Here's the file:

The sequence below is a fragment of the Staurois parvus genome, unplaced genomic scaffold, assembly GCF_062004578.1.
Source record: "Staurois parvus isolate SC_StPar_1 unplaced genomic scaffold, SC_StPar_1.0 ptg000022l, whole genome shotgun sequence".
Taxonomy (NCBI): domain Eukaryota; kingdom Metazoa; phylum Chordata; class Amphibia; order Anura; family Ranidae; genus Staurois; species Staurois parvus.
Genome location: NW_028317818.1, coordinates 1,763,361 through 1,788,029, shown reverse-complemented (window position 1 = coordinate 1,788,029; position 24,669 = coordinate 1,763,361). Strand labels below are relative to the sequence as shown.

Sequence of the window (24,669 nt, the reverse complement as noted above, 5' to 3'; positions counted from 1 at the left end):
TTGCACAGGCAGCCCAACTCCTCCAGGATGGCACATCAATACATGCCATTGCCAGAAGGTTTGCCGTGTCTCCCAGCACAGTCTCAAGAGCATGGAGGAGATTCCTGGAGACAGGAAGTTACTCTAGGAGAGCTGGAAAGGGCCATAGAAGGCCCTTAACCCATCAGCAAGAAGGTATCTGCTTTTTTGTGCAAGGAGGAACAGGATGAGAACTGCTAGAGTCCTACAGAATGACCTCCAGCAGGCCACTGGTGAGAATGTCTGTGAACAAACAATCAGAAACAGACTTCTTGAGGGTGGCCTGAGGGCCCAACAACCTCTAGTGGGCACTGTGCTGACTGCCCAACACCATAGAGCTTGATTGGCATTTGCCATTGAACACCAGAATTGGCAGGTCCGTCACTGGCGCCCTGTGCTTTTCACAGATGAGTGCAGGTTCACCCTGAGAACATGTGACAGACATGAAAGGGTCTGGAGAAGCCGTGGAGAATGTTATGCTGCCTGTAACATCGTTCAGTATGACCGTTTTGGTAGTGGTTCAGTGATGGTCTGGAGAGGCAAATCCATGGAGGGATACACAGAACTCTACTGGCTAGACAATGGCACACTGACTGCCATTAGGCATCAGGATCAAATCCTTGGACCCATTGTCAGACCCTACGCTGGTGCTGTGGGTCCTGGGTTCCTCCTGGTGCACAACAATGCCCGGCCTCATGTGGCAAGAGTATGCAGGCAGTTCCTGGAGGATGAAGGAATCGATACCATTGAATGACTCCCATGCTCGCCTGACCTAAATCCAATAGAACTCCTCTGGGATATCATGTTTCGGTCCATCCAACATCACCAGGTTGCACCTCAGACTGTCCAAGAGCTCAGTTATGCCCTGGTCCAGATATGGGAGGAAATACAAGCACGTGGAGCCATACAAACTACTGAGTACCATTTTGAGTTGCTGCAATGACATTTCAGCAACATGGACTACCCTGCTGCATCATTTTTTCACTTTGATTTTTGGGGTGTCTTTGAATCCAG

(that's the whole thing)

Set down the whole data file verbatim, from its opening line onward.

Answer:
The sequence below is a fragment of the Staurois parvus genome, unplaced genomic scaffold, assembly GCF_062004578.1.
Source record: "Staurois parvus isolate SC_StPar_1 unplaced genomic scaffold, SC_StPar_1.0 ptg000022l, whole genome shotgun sequence".
Taxonomy (NCBI): domain Eukaryota; kingdom Metazoa; phylum Chordata; class Amphibia; order Anura; family Ranidae; genus Staurois; species Staurois parvus.
Genome location: NW_028317818.1, coordinates 1,763,361 through 1,788,029, shown reverse-complemented (window position 1 = coordinate 1,788,029; position 24,669 = coordinate 1,763,361). Strand labels below are relative to the sequence as shown.

Sequence of the window (24,669 nt, the reverse complement as noted above, 5' to 3'; positions counted from 1 at the left end):
TTGCACAGGCAGCCCAACTCCTCCAGGATGGCACATCAATACATGCCATTGCCAGAAGGTTTGCCGTGTCTCCCAGCACAGTCTCAAGAGCATGGAGGAGATTCCTGGAGACAGGAAGTTACTCTAGGAGAGCTGGAAAGGGCCATAGAAGGCCCTTAACCCATCAGCAAGAAGGTATCTGCTTTTTTGTGCAAGGAGGAACAGGATGAGAACTGCTAGAGTCCTACAGAATGACCTCCAGCAGGCCACTGGTGAGAATGTCTGTGAACAAACAATCAGAAACAGACTTCTTGAGGGTGGCCTGAGGGCCCAACAACCTCTAGTGGGCACTGTGCTGACTGCCCAACACCATAGAGCTTGATTGGCATTTGCCATTGAACACCAGAATTGGCAGGTCCGTCACTGGCGCCCTGTGCTTTTCACAGATGAGTGCAGGTTCACCCTGAGAACATGTGACAGACATGAAAGGGTCTGGAGAAGCCGTGGAGAATGTTATGCTGCCTGTAACATCGTTCAGTATGACCGTTTTGGTAGTGGTTCAGTGATGGTCTGGAGAGGCAAATCCATGGAGGGATACACAGAACTCTACTGGCTAGACAATGGCACACTGACTGCCATTAGGCATCAGGATCAAATCCTTGGACCCATTGTCAGACCCTACGCTGGTGCTGTGGGTCCTGGGTTCCTCCTGGTGCACAACAATGCCCGGCCTCATGTGGCAAGAGTATGCAGGCAGTTCCTGGAGGATGAAGGAATCGATACCATTGAATGACTCCCATGCTCGCCTGACCTAAATCCAATAGAACTCCTCTGGGATATCATGTTTCGGTCCATCCAACATCACCAGGTTGCACCTCAGACTGTCCAAGAGCTCAGTTATGCCCTGGTCCAGATATGGGAGGAAATACAAGCACGTGGAGCCATACAAACTACTGAGTACCATTTTGAGTTGCTGCAATGACATTTCAGCAACATGGACTACCCTGCTGCATCATTTTTTCACTTTGATTTTTGGGGTGTCTTTGAATCCAG